Gastroesophageal Reflux Disease, also known as GERD, is the chronic form of acid reflux that occurs when stomach acid escapes the stomach and flows back into the esophagus. The burning sensation in the chest and throat caused by acid reflux is commonly called heartburn. If you experience acid reflux symptoms twice a week or more, you may have GERD.
In this post, we’ll take a closer look at what it means to have GERD, explore GERD diet plans, and discuss some other tips to help you manage GERD symptoms. Use the links below to skip ahead to the section that best answers your query, or read through for a comprehensive take on the GERD diet.
According to the National Library of Medicine1, GERD is a more serious manifestation of acid reflux, typically occurring twice per week or more. GERD and GER (acid reflux) happen when the opening of your lower esophageal sphincter (LES) relaxes or weakens when it shouldn’t, allowing acid from your stomach to travel back up through your esophagus. When acid escapes from your stomach, you may feel heartburn or chest pain, and experience a dry cough, regurgitation, shortness of breath, or trouble swallowing. GERD treatment may include lifestyle changes (i.e., dieting), GERD medication, or GERD surgery.
If you’ve ever experienced heartburn symptoms, odds are, you noticed it after eating a large meal or something spicy, greasy, or acidic. This is because GERD symptoms, such as heartburn, are often triggered by the food that we eat. In fact, Johns Hopkins gastroenterologist, Ekta Gupta, M.B.B.S., M.D.2, says, “Diet plays a major role in controlling acid reflux symptoms and is the first line of therapy used for people with GERD.”
Learning what to eat with GERD comes down to knowing which foods can trigger your symptoms and which ones can soothe or prevent GERD symptoms. In these next sections, we’ll take a look at which GERD foods to avoid as well as GERD-friendly foods to incorporate into your diet.
Foods that are known triggers for heartburn cause the esophageal sphincter to relax, and in turn, allow stomach acid to travel up through the esophagus while also delaying the digestive process. Johns Hopkins Medicine2 says individuals suffering from GERD should avoid the following foods:
While there are plenty of foods that contribute to GERD flare-ups, there are even more healthy and satisfying GERD diet options that won’t irritate your symptoms:
Note:Everyone reacts to food differently; pay attention to how your body responds to different foods as you build a GERD diet that works for you.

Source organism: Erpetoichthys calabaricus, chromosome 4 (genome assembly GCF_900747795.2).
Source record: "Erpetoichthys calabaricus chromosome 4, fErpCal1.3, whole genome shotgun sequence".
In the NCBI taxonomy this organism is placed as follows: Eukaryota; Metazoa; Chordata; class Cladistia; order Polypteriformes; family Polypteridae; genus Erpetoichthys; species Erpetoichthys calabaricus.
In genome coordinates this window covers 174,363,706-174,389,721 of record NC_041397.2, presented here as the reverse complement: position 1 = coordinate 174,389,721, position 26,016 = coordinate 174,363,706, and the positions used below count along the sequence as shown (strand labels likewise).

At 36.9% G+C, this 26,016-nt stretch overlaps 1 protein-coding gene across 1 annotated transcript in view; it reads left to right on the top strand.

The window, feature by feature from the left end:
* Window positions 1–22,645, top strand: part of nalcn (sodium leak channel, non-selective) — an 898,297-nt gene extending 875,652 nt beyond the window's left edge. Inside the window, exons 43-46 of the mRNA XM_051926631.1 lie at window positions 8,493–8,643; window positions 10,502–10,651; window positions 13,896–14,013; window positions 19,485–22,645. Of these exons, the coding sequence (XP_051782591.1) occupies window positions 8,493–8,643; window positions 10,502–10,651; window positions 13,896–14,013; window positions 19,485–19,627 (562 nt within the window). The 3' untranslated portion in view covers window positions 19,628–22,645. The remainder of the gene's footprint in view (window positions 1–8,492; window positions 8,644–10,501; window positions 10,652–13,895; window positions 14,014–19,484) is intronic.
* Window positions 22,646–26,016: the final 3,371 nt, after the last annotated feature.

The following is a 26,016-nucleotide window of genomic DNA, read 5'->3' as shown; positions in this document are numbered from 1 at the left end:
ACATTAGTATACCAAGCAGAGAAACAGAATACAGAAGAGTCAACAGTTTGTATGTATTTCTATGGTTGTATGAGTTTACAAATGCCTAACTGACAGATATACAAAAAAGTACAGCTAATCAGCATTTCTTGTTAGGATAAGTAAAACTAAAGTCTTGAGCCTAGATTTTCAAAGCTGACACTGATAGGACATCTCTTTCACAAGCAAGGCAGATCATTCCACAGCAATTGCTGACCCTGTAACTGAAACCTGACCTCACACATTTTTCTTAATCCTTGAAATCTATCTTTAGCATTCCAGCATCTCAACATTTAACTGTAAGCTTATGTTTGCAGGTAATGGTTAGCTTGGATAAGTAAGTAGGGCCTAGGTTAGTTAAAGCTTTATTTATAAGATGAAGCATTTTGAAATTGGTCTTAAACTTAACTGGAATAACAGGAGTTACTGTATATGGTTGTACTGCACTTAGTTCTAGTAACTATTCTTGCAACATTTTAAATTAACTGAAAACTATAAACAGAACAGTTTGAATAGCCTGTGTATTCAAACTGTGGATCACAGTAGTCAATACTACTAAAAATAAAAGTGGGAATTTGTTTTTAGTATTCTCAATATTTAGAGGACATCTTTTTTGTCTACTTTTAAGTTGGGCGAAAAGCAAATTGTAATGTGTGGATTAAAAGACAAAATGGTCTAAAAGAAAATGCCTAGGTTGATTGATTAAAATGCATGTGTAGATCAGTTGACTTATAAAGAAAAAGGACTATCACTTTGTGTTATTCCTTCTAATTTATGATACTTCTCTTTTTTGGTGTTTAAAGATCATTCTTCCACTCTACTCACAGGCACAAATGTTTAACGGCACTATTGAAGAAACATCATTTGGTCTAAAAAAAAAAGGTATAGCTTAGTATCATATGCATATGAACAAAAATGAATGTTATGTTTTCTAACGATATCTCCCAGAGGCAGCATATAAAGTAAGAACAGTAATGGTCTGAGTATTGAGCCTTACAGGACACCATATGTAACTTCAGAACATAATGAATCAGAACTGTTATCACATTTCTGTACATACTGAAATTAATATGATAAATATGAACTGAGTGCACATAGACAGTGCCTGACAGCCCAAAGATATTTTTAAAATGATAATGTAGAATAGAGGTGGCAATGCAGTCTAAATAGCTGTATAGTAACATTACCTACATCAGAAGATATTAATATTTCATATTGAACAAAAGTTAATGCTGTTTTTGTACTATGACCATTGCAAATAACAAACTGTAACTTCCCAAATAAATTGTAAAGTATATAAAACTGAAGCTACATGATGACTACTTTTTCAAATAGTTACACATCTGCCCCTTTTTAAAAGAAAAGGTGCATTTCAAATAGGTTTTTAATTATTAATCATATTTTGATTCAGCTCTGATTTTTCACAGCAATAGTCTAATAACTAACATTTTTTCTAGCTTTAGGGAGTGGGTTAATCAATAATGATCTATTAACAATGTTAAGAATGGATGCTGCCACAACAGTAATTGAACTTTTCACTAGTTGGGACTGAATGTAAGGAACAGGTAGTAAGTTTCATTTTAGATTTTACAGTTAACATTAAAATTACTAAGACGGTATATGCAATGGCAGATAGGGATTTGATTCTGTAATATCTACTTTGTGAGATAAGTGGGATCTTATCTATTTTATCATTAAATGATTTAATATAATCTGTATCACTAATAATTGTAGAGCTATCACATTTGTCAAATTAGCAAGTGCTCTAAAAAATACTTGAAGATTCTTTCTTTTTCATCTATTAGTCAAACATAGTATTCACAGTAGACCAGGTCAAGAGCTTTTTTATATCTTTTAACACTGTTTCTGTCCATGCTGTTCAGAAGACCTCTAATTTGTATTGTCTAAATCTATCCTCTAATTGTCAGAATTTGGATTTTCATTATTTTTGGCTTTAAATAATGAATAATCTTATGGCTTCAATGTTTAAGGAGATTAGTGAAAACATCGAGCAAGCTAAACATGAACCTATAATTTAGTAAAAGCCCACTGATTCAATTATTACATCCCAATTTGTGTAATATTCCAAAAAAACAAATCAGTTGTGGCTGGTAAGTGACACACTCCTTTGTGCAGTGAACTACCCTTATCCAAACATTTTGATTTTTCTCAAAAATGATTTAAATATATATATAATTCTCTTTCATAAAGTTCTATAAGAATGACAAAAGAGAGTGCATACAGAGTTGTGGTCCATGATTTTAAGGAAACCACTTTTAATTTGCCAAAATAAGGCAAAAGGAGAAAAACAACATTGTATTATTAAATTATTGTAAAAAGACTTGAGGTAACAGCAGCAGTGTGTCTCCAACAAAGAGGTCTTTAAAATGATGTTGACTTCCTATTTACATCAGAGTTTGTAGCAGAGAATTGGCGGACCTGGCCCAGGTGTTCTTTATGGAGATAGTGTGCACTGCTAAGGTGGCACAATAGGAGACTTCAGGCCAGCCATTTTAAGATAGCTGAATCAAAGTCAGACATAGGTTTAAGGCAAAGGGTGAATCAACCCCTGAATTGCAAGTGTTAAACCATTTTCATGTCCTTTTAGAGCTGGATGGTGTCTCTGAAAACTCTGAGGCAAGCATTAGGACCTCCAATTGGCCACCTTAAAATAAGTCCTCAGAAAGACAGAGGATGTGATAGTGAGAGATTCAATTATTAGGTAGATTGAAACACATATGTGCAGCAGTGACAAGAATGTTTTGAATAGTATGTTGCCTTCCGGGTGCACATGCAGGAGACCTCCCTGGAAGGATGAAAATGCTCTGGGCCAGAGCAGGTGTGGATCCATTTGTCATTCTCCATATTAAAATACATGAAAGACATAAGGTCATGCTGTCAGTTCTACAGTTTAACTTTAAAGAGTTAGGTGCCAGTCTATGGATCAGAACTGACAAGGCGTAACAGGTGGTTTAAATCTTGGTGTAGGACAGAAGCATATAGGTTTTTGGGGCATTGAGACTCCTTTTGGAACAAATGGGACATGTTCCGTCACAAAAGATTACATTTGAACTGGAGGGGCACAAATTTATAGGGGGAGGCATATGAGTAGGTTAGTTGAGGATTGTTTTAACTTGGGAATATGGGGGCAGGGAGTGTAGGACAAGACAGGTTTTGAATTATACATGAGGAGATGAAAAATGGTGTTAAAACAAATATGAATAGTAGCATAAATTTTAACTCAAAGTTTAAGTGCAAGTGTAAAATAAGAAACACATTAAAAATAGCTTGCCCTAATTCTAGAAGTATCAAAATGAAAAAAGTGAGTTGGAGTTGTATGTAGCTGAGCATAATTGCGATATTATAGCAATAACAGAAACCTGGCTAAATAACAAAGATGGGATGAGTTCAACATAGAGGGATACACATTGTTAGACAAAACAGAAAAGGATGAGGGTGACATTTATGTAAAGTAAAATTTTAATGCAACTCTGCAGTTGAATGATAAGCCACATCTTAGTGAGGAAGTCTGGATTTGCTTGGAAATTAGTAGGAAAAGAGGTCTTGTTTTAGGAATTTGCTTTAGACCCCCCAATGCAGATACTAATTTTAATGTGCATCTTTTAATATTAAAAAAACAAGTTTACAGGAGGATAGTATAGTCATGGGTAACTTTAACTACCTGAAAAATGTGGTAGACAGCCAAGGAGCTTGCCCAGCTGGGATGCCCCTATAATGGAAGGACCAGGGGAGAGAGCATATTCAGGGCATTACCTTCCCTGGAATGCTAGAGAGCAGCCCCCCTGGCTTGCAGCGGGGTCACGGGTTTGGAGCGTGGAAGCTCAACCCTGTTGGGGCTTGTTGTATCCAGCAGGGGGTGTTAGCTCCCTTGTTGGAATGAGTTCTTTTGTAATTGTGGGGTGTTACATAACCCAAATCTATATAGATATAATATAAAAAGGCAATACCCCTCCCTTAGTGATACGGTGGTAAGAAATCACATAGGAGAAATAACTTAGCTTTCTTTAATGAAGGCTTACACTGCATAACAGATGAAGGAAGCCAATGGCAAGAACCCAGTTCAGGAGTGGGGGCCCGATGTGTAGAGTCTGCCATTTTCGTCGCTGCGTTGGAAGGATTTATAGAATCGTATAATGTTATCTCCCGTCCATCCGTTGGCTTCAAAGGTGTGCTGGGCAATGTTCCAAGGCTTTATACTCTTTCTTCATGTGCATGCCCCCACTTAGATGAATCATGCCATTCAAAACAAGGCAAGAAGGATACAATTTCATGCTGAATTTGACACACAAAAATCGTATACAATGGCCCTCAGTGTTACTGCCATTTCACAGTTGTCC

Like you would for almost any other medical condition, addressing your GERD symptoms should be a holistic health endeavor. In addition to avoiding symptom-triggering foods and following a GERD diet, there are several other habits and home remedies that can work to improve your symptoms in the moment and over time. Let’s take a look at some examples.
The International Foundation for Gastrointestinal Disorders3 says those with GERD and acid reflux symptoms should steer clear of alcohol, which can irritate and weaken the LES. Some individuals experience uncomfortable heartburn symptoms after just one drink, while others only feel the effects after drinking a moderate amount.
Chewing gum boosts saliva production, and in turn, reduces the amount of acid in the esophagus. If you do chew gum to reduce your GERD symptoms, make sure you avoid peppermint and spearmint flavors, as they can cause the lower esophageal sphincter to relax and open up the valve for stomach acid to travel into the esophagus, resulting in heartburn and other symptoms.
When your body is busy digesting food, it’s a good idea to either stand or sit up straight for at least two hours after eating. When you sit up, you’re letting gravity do a lot of the work in the digestive process while also preventing acid from escaping from the stomach.
As we mentioned in the last tip, it’s always a good idea to stay upright for at least two hours after eating a meal. The digestion process ramps up your stomach’s production of acid, on top of the acid contents of your meal, so allowing your body to complete this process before lying down is a great way to prevent symptoms.
If you’re looking for quick GERD relief, try these pantry staples:
When it comes to your health, taking action on your own can be a great first step. However, if your GERD symptoms worsen or do not improve after you’ve implemented a GERD diet or tried other treatments, consult your physician. While many patients can find relief through a combination of diet and lifestyle adjustments, medication for further evaluation may be recommended by your doctor.
Diet plays a big role in physical health in so many ways — subscribing to a GERD diet can help minimize your symptoms and provide relief when your symptoms have been triggered.
In addition to following a GERD diet, GERD patients can also implement certain lifestyle habits to reduce symptoms in both the short and long-term. Maintaining a healthy weight, avoiding tight clothing, and sleeping in the best position for GERD, are all positive examples you can use to mitigate GERD symptoms.
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